Archive for the ‘society journal retractions’ Category
We’ve previously reported on six retractions of papers co-authored by Yoshihiro Sato, who is based at Mitate Hospital in Japan, including one in JAMA. Retractions stemmed from the use of “honorary” co-authors, as well as concerns over the data. One paper seemed to be the victim of “extensive self-plagiarism.”
Sato, who is the first and corresponding author of all ten retractions (including the letter), accepted full responsibility of the newly retracted publications, noting that none of the co-authors took part in any misconduct.
The Canadian Institutes of Health Research (CIHR) has banned a bone researcher for life following a finding of misconduct. And in a first, the agency has named her, in their report out today.
The case of Sophie Jamal may be familiar to Retraction Watch readers, as we covered it in October of last year following reporting by The Toronto Star. JAMA retracted a 2011 study by Jamal and colleagues in December, as we reported, and resigned her positions at Women’s College Hospital (WCH) and the University of Toronto.
Jamal, according to the an investigating committee at WCH: Read the rest of this entry »
A former postdoctoral researcher at the University of Pittsburgh has issued his first retraction after an investigation by the Office of Research Integrity (ORI) concluded he had falsified and/or fabricated data in two published papers.
The ORI investigation into the work of Kenneth Walker, determined that he had
falsified and/or fabricated quantitative real-time polymerase chain reaction (qPCR) data to demonstrate a statistically significant or “trend” of statistical difference in the expression of renal or bladder urothelium and muscle developmental markers between control and experimental (mutant) mice, when there was none.
The ORI report said that Walker has agreed to retract or correct a 2013 PLOS ONE paper and a 2015 study published in American Journal of Physiology – Renal Physiology (AJPRP).
A vociferous advocate for correcting the literature — who has been banned by two publishers for his persistent communications — has asked journals to retract one paper and correct three others for duplications.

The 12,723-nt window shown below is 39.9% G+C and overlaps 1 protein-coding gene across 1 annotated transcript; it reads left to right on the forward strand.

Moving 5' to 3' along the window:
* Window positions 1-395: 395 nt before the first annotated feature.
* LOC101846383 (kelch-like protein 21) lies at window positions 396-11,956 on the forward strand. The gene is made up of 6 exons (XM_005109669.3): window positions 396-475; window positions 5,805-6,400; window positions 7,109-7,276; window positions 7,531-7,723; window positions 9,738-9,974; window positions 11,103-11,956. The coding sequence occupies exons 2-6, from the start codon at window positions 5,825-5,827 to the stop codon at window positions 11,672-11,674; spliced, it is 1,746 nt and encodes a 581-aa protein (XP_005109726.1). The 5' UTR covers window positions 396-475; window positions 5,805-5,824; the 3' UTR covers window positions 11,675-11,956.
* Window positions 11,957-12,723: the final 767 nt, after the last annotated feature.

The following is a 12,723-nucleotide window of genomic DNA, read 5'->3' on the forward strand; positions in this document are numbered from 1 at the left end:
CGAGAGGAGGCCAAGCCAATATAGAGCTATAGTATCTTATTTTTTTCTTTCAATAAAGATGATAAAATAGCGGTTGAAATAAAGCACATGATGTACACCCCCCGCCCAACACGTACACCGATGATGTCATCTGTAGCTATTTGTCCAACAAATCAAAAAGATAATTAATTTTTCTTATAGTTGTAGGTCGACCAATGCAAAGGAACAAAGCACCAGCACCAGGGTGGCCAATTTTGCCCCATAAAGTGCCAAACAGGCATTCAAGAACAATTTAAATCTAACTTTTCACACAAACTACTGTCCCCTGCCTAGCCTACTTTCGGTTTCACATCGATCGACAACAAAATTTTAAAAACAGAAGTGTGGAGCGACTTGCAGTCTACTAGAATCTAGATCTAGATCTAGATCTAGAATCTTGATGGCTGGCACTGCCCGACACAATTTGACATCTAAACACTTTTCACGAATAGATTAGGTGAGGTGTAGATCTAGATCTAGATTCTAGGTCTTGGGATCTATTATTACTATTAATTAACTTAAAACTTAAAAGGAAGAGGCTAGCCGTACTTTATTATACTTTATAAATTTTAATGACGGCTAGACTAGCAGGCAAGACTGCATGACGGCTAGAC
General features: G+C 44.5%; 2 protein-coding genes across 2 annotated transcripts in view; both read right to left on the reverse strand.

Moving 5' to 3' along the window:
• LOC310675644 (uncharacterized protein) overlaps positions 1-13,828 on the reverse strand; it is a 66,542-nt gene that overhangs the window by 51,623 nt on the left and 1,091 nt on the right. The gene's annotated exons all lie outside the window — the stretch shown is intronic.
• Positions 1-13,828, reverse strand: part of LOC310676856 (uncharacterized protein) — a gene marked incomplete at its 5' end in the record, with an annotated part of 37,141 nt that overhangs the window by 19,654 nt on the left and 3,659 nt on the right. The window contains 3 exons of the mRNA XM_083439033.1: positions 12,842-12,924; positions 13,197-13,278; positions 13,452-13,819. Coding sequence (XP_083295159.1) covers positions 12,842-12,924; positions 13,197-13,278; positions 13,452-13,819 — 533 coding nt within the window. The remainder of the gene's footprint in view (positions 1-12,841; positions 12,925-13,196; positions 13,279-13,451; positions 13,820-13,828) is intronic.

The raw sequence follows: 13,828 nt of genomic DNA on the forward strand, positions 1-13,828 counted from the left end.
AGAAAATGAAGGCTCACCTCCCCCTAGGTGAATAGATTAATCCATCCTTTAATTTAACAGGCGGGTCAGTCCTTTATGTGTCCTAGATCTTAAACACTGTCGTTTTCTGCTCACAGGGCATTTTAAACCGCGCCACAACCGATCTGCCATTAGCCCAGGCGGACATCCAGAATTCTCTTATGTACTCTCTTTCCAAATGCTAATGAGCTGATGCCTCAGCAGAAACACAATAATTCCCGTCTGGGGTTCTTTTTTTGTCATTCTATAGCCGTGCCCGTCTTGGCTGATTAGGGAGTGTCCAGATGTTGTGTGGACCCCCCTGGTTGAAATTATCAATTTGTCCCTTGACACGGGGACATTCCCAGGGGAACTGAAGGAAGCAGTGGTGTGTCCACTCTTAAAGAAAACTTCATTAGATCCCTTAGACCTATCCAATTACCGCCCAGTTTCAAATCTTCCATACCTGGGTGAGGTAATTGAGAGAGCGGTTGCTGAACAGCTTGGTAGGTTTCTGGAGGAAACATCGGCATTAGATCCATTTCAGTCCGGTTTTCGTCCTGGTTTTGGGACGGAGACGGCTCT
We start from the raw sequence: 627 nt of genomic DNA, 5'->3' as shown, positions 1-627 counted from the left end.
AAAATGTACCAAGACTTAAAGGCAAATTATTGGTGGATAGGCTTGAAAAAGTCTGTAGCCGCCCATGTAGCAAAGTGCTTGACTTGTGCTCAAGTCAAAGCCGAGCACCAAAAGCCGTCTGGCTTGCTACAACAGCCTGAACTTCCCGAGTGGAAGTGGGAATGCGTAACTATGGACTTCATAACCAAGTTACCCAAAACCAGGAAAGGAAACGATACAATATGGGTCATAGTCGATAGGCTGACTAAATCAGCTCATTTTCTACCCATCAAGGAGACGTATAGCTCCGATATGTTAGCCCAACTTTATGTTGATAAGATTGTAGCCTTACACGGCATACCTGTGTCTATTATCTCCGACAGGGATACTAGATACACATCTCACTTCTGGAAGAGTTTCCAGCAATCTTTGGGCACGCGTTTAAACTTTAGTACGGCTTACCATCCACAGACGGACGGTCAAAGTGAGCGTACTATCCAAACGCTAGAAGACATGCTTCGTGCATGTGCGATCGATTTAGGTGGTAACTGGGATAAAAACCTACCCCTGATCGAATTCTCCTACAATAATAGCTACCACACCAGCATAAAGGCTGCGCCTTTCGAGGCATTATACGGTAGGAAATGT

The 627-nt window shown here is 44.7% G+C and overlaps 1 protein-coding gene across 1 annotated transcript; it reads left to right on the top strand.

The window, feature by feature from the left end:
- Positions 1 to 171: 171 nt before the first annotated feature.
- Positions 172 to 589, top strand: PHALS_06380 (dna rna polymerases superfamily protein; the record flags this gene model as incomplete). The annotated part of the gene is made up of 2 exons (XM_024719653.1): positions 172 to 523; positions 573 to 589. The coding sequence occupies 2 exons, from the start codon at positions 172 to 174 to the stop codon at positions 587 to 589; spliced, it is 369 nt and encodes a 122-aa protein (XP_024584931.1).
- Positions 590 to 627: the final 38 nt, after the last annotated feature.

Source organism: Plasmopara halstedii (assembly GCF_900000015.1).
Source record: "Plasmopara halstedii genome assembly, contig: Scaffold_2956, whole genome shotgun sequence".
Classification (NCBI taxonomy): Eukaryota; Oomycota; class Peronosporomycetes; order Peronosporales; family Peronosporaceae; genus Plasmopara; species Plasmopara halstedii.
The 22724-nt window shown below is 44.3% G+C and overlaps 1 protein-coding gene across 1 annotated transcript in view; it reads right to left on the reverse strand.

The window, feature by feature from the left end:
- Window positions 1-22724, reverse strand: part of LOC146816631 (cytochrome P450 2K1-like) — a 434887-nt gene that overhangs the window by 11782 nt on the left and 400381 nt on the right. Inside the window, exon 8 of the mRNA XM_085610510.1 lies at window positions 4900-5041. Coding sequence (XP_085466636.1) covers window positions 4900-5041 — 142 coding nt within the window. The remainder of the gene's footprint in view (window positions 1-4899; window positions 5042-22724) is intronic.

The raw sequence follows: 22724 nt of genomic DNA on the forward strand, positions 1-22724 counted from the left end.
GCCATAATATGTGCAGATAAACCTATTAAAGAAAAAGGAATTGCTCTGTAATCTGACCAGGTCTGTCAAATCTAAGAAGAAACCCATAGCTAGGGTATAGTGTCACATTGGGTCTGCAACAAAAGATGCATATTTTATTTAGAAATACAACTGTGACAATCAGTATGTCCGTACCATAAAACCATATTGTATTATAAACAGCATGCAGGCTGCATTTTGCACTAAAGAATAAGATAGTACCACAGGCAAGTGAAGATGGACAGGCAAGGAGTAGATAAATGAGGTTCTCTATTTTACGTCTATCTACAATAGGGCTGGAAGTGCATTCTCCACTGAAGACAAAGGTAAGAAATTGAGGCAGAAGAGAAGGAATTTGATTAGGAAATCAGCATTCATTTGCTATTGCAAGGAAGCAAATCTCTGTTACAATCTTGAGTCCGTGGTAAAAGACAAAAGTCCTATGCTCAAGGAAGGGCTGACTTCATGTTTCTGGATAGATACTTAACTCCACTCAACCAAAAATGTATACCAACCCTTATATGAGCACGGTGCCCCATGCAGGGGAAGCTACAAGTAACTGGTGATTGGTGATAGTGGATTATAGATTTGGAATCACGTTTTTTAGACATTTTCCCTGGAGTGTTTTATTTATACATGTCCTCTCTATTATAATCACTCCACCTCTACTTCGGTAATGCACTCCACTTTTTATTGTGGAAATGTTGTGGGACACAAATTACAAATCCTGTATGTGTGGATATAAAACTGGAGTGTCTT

After a reader flagged his 2004 paper on PubPeer last month, author Jaime Teixeira da Silva “immediately” contacted the journal to alert it that the paper had been duplicated, as he noted on a recent comment on our site:
A research fellow at Harvard has lost his PhD from a university in Singapore after being found guilty of falsifying data, and his former group leader’s contract has been terminated by his institution.
But that’s not the whole story. This tangled mess involves not only the Harvard researcher, Sudarsanareddy Lokireddy, and his former boss, Ravi Kambadur at the Nanyang Technological University (NTU) in Singapore, but an as-yet unnamed colleague of theirs who, we’re told, has admitted making up data in three papers, on which Lokireddy and Kambadur are co-authors. Bear with us as we walk you through this tale.
Two of those papers have been retracted by The Journal of Biological Chemistry (JBC); one in Molecular Endocrinology has yet to be pulled. Kambadur, who held joint appointments at the NTU and the Agency for Science, Research and Technology (A*STAR) in Singapore, has now had his contract terminated at both institutions. Read the rest of this entry »
According to the ORI report issued on May 25, Ricky Malhotra, one of the researchers in question, admitted to fabricating 74 experiments, and falsifying well over 100 Western blots while at the Universities of Michigan (UM) and Chicago (UC). One week later, the ORI issued additional findings about Karen D’Souza, a colleague of Malhotra’s at the UC, concluding that she had also falsified some data.